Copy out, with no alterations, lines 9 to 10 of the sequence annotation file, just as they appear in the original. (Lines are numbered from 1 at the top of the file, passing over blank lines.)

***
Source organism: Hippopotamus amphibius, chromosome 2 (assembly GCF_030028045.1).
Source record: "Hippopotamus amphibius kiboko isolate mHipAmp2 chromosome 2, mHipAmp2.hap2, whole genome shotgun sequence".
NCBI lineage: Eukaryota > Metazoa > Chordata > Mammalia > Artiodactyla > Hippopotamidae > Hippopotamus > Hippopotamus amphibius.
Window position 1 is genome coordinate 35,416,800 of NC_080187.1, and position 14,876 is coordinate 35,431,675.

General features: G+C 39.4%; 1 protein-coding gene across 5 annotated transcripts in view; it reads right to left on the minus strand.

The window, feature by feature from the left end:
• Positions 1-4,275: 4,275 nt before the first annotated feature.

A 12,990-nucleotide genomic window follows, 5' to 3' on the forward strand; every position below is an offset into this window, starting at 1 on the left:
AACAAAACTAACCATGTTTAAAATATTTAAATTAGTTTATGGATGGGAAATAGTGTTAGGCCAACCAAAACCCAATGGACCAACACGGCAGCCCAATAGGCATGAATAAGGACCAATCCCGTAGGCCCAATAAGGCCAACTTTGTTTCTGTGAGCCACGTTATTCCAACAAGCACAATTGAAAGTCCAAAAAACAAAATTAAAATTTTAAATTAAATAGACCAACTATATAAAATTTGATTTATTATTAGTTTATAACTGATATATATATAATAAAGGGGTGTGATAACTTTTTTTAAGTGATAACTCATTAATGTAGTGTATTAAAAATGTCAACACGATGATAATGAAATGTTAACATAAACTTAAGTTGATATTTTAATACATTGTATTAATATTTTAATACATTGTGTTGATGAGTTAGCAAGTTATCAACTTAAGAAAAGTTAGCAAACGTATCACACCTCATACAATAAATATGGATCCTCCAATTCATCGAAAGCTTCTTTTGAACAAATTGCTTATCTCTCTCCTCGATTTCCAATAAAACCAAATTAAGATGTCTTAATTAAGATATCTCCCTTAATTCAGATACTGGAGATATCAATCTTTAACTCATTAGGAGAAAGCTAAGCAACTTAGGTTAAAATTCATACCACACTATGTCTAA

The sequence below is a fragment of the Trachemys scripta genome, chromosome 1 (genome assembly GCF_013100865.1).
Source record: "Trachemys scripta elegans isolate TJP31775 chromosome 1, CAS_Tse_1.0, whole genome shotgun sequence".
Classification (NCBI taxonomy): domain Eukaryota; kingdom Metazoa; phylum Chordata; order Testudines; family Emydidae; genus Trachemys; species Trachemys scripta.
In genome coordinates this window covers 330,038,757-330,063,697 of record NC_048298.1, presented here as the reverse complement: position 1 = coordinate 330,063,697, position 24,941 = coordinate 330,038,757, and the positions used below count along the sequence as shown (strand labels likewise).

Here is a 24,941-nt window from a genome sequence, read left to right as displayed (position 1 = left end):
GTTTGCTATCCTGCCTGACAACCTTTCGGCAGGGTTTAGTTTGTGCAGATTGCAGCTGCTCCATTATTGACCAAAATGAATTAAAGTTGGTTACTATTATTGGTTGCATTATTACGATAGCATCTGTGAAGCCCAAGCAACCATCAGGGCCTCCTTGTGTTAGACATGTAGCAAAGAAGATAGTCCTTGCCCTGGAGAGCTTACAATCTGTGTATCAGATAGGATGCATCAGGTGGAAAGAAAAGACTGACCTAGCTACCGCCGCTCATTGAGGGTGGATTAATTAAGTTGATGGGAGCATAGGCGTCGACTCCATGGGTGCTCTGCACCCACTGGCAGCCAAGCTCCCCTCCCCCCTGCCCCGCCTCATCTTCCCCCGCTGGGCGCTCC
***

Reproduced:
AACAAAACTAACCATGTTTAAAATATTTAAATTAGTTTATGGATGGGAAATAGTGTTAGGCCAACCAAAACCCAATGGACCAACACGGCAGCCCAATAGGCATGAATAAGGACCAATCCCGTAGGCCCAATAAGGCCAACTTTGTTTCTGTGAGCCACGTTATTCCAACAAGCACAATTGAAAGTCCAAAAAACAAAATTAAAATTTTAAATTAAATAGACCAACTATATAAAATTTGATTTATTATTAGTTTATAACTGATATATATATAATAAAGGGGTGTGATAACTTTTTTTAAGTGATAACTCATTAATGTAGTGTATTAAAAATGTCAACACGATGATAATGAAATGTTAACATAAACTTAAGTTGATATTTTAATACATTGTATTAATATTTTAATACATTGTGTTGATGAGTTAGCAAGTTATCAACTTAAGAAAAGTTAGCAAACGTATCACACCTCATACAATAAATATGGATCCTCCAATTCATCGAAAGCTTCTTTTGAACAAATTGCTTATCTCTCTCCTCGATTTCCAATAAAACCAAATTAAGATGTCTTAATTAAGATATCTCCCTTAATTCAGATACTGGAGATATCAATCTTTAACTCATTAGGAGAAAGCTAAGCAACTTAGGTTAAAATTCATACCACACTATGTCTAA

The sequence below is a fragment of the Trachemys scripta genome, chromosome 1 (genome assembly GCF_013100865.1).